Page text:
Unbiased Analysis of Today's Healthcare Issues

Will MACRA kill small physician practices?

Written By: Jason Shafrin - May• 14•17

Depending on the source, 34% to 59% percent of physicians are employed in practices of less than 10 physicians.  On the other hand, 39% of physicians are employed by hospitals.  How will these proportions change over time?

An interesting paper by Casalino (2017) examines the impact of the  Medicare Access and CHIP Reauthorization Act of 2015 (MACRA) on the likely composition of physicians in the future.  MACRA provides incentives for physicians to join Advanced Alternative Payment Model (AAPM) programs which include:

  • Accountable Care Organizations (e.g., Next Generation ACOs)
  • Comprehensive End-Stage Renal Disease Care Organizations
  • Oncology Care Model
  • Comprehensive Primary Care Plus (CPC+) medical home program

AAPMs require physicians to accept both upside and downside financial risk.  Those participating in an AAPM receive a 5% payment bonus between 2019-2024 and have a 0.75% payment increase compared to only a 0.25% payment increase for physicians participating in Merit-Based Incentive Payment System (MIPS).

CMS is investing $20 million annually for the next 5 years to provide technical assistance to physician practices of 15 or fewer patients.  Additionally, physicians in CPC+ programs only need to take on nominal risk.  Additionally, physicians with fewer than 100 patients or with less than $30,000 of billings are also exempt from both quality measure reporting as well as positive and negative payment adjustments.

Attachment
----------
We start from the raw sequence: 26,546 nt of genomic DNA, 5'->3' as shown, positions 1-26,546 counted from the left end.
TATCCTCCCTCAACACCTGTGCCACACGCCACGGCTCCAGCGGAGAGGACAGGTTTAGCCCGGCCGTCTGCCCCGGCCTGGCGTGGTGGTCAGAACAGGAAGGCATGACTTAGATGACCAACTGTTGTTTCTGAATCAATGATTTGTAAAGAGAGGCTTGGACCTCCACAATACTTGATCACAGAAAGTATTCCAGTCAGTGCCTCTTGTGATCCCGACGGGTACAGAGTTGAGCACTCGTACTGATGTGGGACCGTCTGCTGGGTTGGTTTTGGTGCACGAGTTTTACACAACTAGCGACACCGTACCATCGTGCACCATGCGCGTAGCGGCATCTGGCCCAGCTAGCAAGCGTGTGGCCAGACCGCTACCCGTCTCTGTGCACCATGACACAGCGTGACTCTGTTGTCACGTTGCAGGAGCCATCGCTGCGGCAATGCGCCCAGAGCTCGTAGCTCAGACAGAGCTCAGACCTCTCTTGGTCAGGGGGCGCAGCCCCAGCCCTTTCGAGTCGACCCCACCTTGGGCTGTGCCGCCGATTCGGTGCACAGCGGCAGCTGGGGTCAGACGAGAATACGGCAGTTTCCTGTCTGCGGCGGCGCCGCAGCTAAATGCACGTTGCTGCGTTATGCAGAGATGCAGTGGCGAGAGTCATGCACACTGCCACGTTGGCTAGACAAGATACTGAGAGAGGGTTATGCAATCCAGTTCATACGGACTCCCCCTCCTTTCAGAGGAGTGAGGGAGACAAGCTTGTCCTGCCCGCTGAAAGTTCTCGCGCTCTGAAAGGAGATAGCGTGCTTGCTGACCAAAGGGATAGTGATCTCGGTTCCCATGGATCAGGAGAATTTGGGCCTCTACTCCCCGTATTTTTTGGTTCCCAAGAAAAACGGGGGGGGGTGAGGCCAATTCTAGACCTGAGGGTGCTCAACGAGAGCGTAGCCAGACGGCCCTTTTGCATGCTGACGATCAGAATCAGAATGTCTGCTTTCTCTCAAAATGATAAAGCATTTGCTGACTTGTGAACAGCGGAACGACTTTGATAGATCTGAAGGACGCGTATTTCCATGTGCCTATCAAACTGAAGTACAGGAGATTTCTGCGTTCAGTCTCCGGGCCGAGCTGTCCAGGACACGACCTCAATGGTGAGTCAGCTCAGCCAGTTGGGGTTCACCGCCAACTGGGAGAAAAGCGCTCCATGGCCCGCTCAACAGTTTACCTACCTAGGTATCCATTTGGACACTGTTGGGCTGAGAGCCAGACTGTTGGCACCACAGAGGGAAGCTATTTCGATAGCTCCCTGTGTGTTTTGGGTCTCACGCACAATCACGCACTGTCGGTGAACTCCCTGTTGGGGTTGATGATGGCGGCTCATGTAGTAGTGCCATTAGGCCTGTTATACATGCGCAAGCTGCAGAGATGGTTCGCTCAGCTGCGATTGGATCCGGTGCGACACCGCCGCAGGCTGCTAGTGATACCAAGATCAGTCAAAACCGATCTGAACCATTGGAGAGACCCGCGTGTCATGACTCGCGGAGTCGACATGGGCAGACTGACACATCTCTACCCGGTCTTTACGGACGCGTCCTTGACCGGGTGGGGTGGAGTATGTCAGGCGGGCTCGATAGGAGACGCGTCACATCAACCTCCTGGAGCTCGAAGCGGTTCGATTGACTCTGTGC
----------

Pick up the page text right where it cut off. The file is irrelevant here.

Are these incentives sufficient to keep small practices alive in the U.S?  Casalino thinks not.

Nevertheless, I believe it likely that MACRA will accelerate the movement of physicians into corporate employment. Participating in the CPC+ program or creating an Oncology Care Model practice requires the investment of capital and of substantial physician and staff time, both of which are scarce in small practices, and it involves taking some financial risk for the cost of care.

More importantly, the complexity of MACRA will, I believe, be too daunting for many physicians. The material presented in this article may seem somewhat complex, but it is a very simplified version of the 823-page MACRA final rule.

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